“Mr. Eadie is the fortunate possessor of a recipe, bequeathed to him by his father, for a particular blend of whisky, and it was to taste this ancient Scotch mixture, that we rested awhile…” – Alfred Barnard, 1889.
James Eadie was rarely in a hurry.
Taking time to do things properly was just his way. And fortunately, his approach to making whisky was no different.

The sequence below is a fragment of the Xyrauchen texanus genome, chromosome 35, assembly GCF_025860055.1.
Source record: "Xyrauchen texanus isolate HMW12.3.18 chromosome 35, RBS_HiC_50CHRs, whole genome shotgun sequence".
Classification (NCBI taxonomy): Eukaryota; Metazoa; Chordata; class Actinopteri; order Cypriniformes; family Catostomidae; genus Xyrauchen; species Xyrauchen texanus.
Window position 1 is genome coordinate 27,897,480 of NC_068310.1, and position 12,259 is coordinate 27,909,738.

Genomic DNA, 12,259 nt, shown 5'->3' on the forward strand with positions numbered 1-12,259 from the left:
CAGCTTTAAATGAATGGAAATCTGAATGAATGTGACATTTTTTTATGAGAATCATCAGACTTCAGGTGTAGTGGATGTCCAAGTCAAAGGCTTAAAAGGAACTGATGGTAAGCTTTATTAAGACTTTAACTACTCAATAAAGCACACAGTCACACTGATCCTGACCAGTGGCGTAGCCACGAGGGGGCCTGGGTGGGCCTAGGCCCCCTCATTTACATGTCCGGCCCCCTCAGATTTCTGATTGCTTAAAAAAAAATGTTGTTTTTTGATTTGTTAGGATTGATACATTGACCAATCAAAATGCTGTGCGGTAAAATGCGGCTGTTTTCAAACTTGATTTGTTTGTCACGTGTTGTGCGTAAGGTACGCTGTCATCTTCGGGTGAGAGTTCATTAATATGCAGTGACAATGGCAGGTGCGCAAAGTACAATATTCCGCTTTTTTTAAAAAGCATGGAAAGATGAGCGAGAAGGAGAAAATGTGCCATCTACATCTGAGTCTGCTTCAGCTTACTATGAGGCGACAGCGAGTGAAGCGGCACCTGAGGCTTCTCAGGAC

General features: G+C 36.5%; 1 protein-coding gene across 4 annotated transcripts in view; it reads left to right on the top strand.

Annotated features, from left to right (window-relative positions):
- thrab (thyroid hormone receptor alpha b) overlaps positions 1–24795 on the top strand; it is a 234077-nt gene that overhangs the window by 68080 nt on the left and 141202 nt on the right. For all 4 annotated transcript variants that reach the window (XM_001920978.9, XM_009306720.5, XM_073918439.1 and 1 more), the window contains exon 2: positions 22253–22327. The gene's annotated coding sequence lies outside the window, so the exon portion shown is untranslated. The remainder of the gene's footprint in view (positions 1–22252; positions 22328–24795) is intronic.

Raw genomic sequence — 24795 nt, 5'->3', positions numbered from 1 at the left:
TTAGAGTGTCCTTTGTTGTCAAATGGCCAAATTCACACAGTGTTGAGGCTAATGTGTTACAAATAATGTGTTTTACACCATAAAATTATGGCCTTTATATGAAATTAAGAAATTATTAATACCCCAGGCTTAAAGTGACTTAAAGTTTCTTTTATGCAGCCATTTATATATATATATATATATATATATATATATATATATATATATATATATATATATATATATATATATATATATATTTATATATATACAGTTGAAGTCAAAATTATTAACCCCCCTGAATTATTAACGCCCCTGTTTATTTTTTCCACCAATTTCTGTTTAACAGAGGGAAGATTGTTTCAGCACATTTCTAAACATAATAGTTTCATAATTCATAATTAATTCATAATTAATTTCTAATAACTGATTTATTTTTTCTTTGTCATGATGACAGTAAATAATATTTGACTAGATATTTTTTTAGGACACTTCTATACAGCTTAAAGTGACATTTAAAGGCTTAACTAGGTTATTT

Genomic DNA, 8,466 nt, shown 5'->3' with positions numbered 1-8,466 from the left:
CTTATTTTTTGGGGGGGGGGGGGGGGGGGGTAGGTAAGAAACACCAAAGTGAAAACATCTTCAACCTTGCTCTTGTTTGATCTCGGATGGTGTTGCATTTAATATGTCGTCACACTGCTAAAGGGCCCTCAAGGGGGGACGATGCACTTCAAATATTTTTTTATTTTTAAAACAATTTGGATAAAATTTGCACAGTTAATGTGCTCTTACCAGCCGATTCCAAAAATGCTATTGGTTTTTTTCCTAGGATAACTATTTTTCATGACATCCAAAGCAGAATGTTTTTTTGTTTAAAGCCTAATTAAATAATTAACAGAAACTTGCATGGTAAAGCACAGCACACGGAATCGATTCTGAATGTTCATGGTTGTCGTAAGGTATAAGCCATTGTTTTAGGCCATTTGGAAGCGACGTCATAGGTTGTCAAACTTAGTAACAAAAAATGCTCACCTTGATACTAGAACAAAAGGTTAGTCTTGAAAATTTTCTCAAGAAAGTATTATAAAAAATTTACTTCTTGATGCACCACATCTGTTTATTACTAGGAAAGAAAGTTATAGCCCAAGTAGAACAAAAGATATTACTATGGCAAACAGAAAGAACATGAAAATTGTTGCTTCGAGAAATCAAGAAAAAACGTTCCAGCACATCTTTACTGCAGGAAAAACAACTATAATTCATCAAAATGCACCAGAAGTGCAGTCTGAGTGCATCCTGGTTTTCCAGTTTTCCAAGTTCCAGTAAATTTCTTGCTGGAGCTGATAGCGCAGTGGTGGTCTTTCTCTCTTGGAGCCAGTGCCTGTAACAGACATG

Born and raised near Gleneagles, Scotland, he had brewing and distilling in his blood: it was the family business.
So when the enterprising young James moved to Burton-on-Trent to set up his own brewery in 1854, he continued to blend Scotch in the same way that the Eadies had always done.